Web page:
A Turkish court has threatened to ban Facebook entirely if the social network doesn't remove pages it claims are insulting to the prophet Mohammed.
Facebook has yet to respond to the decision taken in court on Sunday and first reported by state broadcaster TRT. According to the Anadolu Agency, the Golbasi Duty Magistrate Court gave the order on the request of Prosecutor Harun Ceylan, who was investigating the pages on social media.
The move comes after a local Turkish court earlier this month banned websites from publishing the cover of the new edition of Charlie Hebdo, which has gone on sale just a week after several of its staff were massacred in Paris.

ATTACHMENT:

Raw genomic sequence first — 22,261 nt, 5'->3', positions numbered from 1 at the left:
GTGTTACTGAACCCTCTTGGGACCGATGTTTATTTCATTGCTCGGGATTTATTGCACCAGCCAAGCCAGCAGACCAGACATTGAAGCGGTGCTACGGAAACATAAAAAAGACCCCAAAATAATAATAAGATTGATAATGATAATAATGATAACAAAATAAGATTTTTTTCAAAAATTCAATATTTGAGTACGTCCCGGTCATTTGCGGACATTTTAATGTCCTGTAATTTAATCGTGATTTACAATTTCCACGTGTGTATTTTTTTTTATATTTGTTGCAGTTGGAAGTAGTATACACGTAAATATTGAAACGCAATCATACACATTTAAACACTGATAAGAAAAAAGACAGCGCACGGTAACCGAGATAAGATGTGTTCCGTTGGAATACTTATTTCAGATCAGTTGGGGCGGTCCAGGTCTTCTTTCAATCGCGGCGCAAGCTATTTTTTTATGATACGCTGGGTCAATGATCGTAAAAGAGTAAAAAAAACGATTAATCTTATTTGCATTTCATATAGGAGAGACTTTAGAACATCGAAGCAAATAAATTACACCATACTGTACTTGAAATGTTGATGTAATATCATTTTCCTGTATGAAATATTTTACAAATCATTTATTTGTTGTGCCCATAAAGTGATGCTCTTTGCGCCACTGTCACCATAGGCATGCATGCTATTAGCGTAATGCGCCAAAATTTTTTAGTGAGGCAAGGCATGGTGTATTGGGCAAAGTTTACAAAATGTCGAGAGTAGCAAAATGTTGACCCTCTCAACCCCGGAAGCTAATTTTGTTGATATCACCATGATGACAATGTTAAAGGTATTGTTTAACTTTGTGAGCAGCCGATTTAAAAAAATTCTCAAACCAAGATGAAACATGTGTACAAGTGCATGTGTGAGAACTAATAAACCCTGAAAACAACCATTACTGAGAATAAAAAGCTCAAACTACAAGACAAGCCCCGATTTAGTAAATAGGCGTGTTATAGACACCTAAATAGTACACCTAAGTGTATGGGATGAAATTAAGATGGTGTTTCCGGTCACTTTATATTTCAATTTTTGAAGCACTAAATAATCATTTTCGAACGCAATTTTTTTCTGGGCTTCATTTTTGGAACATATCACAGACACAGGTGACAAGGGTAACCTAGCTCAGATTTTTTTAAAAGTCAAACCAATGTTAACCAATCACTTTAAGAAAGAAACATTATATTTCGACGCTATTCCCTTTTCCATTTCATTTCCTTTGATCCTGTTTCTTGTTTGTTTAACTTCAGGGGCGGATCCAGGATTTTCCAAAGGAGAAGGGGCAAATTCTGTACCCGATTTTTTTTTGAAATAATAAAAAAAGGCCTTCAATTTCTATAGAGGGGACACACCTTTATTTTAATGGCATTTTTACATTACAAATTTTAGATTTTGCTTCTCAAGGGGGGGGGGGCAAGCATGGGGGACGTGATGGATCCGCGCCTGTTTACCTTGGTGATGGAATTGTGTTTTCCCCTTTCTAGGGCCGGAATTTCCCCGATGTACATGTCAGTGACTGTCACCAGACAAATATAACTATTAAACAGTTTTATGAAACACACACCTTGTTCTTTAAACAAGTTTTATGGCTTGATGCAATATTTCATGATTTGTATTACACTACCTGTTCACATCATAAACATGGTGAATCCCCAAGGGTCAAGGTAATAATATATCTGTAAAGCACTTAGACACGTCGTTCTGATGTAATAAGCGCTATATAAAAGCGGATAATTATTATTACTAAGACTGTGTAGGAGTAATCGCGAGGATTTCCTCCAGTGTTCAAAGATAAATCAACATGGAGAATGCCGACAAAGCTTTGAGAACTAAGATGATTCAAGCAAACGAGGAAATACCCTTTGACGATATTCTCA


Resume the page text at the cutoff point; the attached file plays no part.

The court, located in the southeastern province of Diyarbakir, made the ruling following a complaint about the cover, which features a weeping Prophet Mohammed holding the iconic "Je Suis Charlie" sign.
Last year, Turkish prime minister Recep Tayyip Erdogan blocked Twitter and YouTube after a conversation between the country's head of intelligence and foreign minister was leaked on the video-sharing website. In a mainly Muslim country, Erdogan is seen as pursuing a pro-Islamist agenda and has previously warned that he could also block Facebook.